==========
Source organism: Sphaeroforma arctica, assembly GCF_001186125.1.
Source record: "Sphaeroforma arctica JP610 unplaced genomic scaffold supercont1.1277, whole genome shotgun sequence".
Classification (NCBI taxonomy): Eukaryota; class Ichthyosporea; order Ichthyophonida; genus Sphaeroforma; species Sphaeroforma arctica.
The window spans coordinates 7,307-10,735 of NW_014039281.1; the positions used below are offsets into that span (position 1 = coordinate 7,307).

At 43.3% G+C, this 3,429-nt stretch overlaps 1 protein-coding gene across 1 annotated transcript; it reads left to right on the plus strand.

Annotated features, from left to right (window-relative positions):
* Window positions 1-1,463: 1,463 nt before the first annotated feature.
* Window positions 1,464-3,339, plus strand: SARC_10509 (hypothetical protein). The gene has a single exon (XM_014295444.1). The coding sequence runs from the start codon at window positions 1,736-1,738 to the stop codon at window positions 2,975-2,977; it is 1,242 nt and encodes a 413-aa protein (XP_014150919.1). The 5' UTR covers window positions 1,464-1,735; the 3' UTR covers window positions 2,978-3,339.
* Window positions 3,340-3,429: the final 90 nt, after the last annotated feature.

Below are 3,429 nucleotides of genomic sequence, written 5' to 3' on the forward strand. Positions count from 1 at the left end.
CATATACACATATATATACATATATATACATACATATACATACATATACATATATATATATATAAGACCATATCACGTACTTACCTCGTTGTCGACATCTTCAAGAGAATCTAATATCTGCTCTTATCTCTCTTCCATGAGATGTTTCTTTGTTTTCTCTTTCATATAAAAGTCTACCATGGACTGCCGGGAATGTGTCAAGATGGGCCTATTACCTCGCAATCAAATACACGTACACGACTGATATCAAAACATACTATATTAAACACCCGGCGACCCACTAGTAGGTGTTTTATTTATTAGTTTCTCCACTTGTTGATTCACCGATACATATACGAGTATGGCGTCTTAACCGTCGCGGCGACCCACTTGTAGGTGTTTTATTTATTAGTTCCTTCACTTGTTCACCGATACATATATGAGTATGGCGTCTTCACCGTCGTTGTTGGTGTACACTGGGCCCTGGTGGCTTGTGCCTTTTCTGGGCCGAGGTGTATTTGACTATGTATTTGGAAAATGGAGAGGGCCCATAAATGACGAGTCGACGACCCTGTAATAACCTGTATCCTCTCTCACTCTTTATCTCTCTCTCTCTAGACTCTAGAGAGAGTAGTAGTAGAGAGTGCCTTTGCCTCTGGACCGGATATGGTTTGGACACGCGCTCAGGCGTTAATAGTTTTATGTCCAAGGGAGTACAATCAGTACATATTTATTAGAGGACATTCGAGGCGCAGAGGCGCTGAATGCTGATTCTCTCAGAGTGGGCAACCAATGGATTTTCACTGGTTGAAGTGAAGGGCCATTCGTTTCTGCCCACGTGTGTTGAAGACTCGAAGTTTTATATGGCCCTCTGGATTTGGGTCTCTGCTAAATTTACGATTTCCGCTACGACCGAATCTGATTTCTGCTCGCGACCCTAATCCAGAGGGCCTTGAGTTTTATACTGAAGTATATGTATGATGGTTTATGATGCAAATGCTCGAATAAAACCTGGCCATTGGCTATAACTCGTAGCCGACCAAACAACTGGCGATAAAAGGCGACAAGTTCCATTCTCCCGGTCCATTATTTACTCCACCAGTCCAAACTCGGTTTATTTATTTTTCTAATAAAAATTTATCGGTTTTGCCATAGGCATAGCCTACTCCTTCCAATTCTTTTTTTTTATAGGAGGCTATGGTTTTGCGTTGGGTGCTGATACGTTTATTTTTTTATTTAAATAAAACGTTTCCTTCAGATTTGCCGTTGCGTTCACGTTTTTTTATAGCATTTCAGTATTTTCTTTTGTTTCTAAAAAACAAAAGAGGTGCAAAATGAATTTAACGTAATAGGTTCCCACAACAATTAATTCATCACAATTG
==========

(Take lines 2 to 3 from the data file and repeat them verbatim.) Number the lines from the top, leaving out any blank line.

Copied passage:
Source record: "Sphaeroforma arctica JP610 unplaced genomic scaffold supercont1.1277, whole genome shotgun sequence".
Classification (NCBI taxonomy): Eukaryota; class Ichthyosporea; order Ichthyophonida; genus Sphaeroforma; species Sphaeroforma arctica.